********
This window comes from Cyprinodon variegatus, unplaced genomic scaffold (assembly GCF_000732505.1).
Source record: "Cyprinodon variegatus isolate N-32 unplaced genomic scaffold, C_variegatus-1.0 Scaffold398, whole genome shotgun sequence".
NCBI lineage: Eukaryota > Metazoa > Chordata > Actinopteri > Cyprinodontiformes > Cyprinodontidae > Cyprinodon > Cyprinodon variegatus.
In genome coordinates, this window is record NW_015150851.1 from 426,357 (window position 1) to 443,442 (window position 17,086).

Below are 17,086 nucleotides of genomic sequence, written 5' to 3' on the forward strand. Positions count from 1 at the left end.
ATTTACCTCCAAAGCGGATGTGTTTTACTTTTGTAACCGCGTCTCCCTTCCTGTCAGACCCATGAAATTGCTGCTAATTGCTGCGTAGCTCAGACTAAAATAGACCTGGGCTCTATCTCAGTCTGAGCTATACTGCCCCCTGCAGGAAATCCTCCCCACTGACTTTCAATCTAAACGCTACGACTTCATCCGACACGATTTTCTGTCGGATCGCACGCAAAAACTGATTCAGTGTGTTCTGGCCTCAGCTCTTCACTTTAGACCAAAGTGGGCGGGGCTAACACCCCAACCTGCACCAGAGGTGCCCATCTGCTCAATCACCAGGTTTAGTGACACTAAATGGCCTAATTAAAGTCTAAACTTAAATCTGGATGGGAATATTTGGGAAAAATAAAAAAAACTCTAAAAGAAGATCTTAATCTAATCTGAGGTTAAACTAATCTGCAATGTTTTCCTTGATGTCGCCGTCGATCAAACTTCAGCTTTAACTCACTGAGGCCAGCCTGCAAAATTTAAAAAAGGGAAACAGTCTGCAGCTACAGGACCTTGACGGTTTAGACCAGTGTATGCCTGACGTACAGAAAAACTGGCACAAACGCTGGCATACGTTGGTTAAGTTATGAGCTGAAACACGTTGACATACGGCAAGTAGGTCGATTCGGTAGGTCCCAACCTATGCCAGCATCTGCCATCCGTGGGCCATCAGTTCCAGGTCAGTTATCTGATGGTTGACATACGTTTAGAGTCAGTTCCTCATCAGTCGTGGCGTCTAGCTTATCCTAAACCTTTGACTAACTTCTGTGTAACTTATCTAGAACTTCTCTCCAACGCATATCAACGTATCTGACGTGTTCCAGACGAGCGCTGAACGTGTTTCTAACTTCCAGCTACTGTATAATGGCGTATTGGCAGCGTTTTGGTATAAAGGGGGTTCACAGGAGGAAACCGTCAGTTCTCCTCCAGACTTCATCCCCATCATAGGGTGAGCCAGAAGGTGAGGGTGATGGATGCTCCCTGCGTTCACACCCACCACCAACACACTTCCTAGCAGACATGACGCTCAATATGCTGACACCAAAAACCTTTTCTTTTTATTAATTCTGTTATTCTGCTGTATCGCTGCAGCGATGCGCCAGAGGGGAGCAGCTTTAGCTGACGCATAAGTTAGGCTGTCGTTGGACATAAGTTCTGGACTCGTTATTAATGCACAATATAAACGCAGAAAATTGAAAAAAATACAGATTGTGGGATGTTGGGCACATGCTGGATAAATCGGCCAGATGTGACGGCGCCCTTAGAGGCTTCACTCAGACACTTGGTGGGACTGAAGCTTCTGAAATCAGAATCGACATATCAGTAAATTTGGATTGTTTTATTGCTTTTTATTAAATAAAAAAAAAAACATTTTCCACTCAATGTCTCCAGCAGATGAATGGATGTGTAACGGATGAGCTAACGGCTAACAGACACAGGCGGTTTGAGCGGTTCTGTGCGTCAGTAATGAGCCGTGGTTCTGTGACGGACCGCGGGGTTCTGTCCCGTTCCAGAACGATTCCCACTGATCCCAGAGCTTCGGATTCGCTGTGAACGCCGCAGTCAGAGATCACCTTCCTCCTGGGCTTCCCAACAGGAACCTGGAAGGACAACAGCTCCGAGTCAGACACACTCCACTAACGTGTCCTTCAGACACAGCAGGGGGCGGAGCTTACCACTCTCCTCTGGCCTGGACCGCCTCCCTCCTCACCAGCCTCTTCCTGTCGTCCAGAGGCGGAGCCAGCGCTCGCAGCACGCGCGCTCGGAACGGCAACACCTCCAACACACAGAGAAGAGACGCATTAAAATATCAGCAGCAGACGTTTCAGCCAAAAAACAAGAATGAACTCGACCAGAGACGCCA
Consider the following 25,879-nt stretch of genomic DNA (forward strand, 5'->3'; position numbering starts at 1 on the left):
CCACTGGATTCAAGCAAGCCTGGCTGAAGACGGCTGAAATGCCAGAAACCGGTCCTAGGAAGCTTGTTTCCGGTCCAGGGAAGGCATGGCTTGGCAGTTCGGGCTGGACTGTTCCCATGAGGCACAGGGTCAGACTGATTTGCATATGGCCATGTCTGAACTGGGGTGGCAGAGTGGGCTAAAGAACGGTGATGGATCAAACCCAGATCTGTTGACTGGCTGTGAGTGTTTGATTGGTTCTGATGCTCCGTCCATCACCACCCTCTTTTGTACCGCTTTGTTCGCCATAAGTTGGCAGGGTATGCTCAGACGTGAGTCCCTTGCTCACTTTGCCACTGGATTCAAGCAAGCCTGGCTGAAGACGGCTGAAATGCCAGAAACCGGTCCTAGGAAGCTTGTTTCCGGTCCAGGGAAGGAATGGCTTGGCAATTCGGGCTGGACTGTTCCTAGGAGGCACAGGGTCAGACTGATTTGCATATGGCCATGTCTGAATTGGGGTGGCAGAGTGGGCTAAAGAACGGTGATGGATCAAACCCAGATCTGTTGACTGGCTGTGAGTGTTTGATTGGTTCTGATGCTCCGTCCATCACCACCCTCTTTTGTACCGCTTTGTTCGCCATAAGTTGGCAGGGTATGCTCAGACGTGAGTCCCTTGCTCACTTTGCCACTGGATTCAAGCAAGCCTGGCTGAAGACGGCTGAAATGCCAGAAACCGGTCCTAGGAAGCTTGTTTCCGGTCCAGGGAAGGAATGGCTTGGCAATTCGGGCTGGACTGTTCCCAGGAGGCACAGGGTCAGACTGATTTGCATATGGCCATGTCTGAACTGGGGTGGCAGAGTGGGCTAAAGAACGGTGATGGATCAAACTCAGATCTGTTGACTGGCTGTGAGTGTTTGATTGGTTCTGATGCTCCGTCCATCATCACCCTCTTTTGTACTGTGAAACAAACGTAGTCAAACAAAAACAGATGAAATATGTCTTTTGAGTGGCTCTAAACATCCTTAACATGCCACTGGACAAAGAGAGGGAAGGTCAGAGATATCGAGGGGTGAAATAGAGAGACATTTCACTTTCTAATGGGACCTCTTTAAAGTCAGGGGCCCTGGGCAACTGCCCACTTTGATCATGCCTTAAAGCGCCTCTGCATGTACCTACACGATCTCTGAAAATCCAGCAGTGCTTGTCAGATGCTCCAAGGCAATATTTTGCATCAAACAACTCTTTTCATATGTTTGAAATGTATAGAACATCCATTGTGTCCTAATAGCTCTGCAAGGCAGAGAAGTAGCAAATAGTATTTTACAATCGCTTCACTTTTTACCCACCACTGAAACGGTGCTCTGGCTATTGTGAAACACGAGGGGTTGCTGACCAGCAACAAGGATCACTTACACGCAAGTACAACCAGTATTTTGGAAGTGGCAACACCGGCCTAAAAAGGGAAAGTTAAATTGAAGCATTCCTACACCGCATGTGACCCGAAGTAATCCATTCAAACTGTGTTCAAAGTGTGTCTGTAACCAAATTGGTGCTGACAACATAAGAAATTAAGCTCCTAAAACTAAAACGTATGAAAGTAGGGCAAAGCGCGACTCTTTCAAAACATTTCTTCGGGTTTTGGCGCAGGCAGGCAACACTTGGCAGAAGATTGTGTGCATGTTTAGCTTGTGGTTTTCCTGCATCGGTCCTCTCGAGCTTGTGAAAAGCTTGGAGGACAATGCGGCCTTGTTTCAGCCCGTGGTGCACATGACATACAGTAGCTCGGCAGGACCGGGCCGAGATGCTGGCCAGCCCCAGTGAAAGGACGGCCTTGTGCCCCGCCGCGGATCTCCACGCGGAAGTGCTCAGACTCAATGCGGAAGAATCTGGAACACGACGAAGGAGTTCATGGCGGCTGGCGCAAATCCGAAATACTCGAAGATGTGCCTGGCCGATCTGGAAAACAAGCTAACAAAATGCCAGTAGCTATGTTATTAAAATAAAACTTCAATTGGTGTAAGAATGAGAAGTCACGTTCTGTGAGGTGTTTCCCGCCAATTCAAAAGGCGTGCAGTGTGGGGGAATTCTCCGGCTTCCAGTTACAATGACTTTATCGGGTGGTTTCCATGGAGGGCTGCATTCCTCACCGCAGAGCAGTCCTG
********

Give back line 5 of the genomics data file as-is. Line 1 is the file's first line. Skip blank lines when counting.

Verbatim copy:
Below are 17,086 nucleotides of genomic sequence, written 5' to 3' on the forward strand. Positions count from 1 at the left end.